Oh yes.

A decision to seize the day again, and again.

To not take one precious intake of breath for granted.

To treasure time.

To forgive everything.

To remember the good.

To love.

To live.

I guess its just another midlife crisis.

So what's a Slow Town?

Sedgefield officially is - a slow town that is. I saw a photo of a man with a certificate from some place overseas. The gist of it is, Sedge entered, qualified and got it.

I thought Joubertina was pretty slow. Twee Riviere more so. They were so slow in fact that I got into the habit of never wearing a seat belt, never stopping at stop streets - just a gentle pause on the brakes, and through we go.

At first I did that in Sedge. I soon stopped, especially in the Silly Season with all those GP number plates.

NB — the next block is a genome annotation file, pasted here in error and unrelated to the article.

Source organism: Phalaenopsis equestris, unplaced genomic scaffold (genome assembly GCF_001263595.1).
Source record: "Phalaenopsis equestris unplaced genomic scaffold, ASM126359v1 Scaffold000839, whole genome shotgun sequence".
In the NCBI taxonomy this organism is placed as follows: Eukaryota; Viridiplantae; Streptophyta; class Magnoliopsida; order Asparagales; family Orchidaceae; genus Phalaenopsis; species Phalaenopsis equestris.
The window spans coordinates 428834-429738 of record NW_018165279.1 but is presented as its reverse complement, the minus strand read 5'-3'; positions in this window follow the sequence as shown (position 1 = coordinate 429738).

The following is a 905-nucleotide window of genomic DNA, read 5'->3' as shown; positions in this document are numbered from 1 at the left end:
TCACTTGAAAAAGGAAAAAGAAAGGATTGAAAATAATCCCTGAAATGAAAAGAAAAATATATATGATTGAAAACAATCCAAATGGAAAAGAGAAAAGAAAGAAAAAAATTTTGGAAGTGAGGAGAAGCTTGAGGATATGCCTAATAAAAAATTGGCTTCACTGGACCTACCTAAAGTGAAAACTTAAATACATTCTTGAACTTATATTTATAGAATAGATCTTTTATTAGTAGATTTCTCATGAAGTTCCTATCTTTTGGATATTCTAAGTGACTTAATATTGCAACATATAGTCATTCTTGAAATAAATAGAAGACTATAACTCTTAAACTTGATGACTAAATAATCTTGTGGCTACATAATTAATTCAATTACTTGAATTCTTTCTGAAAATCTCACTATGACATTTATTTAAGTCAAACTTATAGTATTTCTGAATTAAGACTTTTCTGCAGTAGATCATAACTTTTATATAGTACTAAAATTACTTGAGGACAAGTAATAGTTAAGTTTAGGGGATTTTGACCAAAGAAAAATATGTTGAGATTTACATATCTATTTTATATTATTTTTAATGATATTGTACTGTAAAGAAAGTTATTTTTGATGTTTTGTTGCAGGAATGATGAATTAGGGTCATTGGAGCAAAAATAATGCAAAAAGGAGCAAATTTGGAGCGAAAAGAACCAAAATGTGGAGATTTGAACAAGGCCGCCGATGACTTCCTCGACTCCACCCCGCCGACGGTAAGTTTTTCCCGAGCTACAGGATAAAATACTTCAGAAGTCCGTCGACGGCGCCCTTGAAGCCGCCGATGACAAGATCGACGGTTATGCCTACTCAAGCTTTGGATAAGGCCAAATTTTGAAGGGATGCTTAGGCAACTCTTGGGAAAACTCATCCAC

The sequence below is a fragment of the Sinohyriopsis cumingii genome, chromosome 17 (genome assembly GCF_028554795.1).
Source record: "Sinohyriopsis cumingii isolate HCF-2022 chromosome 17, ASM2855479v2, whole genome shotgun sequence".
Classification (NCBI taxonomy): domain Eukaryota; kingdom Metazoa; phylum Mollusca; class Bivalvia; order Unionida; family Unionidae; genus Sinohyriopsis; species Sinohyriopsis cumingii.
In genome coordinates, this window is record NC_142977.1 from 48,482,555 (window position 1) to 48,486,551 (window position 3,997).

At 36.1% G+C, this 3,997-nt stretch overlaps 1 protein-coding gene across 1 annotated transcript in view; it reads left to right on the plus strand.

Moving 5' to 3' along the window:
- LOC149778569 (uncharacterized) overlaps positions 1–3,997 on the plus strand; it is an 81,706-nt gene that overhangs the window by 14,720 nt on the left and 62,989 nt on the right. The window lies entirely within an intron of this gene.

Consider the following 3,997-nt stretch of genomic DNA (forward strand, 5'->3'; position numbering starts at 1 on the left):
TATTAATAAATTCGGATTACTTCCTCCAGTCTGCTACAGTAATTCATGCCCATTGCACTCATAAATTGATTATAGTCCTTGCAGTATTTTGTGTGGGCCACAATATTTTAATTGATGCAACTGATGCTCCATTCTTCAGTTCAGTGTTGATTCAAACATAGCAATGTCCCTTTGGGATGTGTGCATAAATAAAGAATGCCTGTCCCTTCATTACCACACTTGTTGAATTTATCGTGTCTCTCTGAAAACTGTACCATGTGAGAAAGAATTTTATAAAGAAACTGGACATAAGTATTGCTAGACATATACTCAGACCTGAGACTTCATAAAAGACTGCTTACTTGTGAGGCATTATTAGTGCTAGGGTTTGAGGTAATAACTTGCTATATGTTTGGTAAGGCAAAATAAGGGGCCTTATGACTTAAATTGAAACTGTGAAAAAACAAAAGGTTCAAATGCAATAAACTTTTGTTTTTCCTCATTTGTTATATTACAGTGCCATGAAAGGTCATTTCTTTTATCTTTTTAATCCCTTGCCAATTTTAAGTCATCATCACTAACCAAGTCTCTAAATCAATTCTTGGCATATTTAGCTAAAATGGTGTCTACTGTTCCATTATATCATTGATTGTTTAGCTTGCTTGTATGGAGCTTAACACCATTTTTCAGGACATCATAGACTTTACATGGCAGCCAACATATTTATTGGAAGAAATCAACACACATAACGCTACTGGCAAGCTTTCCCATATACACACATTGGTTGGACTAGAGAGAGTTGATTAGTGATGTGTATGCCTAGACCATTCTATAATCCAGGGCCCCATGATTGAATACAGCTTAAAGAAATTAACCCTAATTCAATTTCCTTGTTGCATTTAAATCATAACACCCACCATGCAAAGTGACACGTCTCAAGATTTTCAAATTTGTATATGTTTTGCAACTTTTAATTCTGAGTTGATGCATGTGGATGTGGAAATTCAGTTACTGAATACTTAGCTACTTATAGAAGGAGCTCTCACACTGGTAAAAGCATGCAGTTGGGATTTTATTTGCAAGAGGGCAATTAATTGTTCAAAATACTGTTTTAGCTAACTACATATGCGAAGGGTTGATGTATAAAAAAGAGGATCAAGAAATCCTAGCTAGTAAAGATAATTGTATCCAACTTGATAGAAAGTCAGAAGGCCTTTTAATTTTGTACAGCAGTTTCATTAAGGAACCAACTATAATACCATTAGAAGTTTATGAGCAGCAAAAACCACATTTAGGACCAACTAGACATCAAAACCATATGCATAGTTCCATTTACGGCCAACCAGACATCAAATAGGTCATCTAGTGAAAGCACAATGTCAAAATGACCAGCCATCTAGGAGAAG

They are not slow, although having said that many was the time when I found myself trapped behind an abandoned GP SUV in the carpark road whilst family members unloaded, loaded, disembarked, chatted and ignored everyone else - very slowly. They had embraced Sedgefields status whoeheartedly, and who can blame them really - they only have two weeks.

Sedge has a different kind of slow.

Slow has something to do with the tortoises. There are many around, some real, some not. Some are huge and mosaiced, some huge and emblazoned with the South African flag, outside the tourism office.
The Island is an unofficial tortoise sanctuary. I lived there once, and exceeded 30kms on the gravel roads sometimes. Frantic residents ran out often, waving at me to slow down. My dust was landing on their rose petals. I had a babysitter waiting - and I've never squashed a tortoise yet. And I did slow down.

Thats what Sedgefield forces you to do. Slow down.